Have faith in your story. Mine involves three teenage girls who each live in a different world: Alyssa is blind and lives in an alternate medieval England; Eva can’t speak and lives in modern-day New York; Verona uses a wheelchair on a space station orbiting a post-apocalyptic future Earth. All three are linked and must be drawn together to save all three worlds. I’ve lived and breathed my story for more than a year, so I know these characters as if they are real people. Writers hoping to conjure the beautiful magic trick of fiction — to make a reader engage in a plot and care for characters — must invest themselves in their story. If they don’t, why would anyone else?

Once you’ve produced the best book you can after the lengthy period of revision, it’s all about marketing.

Social media gives you a free and easy method of letting the world know what you’ve created. You won’t get any offers to sit across from Ryan Tubridy or Graham Norton and gush about your novel, but you will at least be able to notify more people than you can imagine, in more places than you know.

Make your book cover stand out by getting a professional designer to produce it. Think about putting a teaser trailer together and upload it to YouTube. Be inspired.

I don’t trust authors who say things like “I wrote my book over a long weekend when I was bored” and “never in my wildest dreams did I imagine my book would be this successful”. I’m sorry, but would you want to read a novel by a writer with such a limited imagination? There’s no fear of that here. I’ll be honest — my book took about a year of hard work to write and several months to edit and improve. Of course I imagined it becoming a bestseller.

Mark Evans at home in Midleton, Co Cork, with the Kindle edition of his new book ‘Mrs God: Trinity’ which can be pre-ordered now on Amazon. Picture: Dan Linehan
Mark Evans at home in Midleton, Co Cork, with the Kindle edition of his new book ‘Mrs God: Trinity’ which can be pre-ordered now on Amazon. Picture: Dan Linehan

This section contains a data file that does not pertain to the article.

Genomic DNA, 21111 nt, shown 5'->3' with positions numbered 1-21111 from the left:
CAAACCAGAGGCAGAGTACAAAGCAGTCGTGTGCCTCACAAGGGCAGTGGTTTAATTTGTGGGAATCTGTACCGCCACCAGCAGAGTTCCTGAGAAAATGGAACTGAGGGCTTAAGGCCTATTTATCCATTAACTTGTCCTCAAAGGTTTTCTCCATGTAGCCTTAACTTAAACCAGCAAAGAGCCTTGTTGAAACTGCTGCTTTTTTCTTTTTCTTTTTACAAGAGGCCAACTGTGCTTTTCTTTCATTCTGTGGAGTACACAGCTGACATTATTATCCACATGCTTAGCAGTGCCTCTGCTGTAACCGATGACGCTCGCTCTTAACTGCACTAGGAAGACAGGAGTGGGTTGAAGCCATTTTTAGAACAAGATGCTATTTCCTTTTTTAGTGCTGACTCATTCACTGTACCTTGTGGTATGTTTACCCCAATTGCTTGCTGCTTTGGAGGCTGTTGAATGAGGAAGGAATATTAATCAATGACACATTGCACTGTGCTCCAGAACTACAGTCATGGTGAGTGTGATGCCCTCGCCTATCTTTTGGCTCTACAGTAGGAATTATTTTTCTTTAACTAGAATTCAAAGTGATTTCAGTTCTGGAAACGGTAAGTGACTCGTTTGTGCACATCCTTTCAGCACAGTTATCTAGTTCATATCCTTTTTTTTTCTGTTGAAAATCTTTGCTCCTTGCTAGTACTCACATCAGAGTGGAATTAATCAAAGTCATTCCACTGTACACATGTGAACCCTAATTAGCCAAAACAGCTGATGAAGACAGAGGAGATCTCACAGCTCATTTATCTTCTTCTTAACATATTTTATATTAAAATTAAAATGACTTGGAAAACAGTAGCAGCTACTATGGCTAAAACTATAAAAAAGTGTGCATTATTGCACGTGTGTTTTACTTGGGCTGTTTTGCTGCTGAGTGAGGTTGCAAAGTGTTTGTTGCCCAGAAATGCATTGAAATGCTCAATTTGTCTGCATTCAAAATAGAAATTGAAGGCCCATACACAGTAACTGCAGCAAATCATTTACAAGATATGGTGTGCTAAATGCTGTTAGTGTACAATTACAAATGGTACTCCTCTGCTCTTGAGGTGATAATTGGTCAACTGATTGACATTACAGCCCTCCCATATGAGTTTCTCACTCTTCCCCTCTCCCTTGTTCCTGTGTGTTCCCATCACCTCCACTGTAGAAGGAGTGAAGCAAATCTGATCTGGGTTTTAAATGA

But the bottom line is, like all self-published authors from debut scribblers to million-selling marvels, all I can do is hope readers engage with my words and enjoy the ride.

  • Mrs God: Trinity is available to pre-order on Amazon. It will be released in download and paperback versions on February 29.

5 self-published novels that sold millions

Fifty Shades of Grey

  • EL James uploaded her salacious episodes to a Twilight fan fiction site before rewriting and releasing her trilogy as ebooks and print-on-demand paperbacks. Word of mouth whipped up a frenzy, leading to 60 million sales.

The Martian

  • Andy Weir couldn’t find a publisher for his sci-fi thriller so he posted chapters online for free. Interest from readers made him offer it for sale at 99c on Amazon. When it topped Kindle charts he won a print contract for $100,000. to print the novel.

Still Alice

  • No-one wanted to touch Lisa Genova’s debut about early-onset Alzheimer’s, so she self-published what went on to become a multi-million-seller and an Oscar-winning movie. to get her story to readers. after struggling for a year to find an interested literary agent.

The Celestine Prophecy

  • James Redfield sold 100,000 copies of his novel out of the boot of his car between 1992 and 1994 and gave it away to bookshop owners. His proactive method led to a deal with Warner’s and sales of 23 million.

Wool

  • Hugh Howey’s three books, collection of stories, and a Hollywood movie in pre-production started out as a short tale published on Amazon. Hugh Howey still retains digital rights to his sci-fi works, refusing to abandon the medium that made him a success.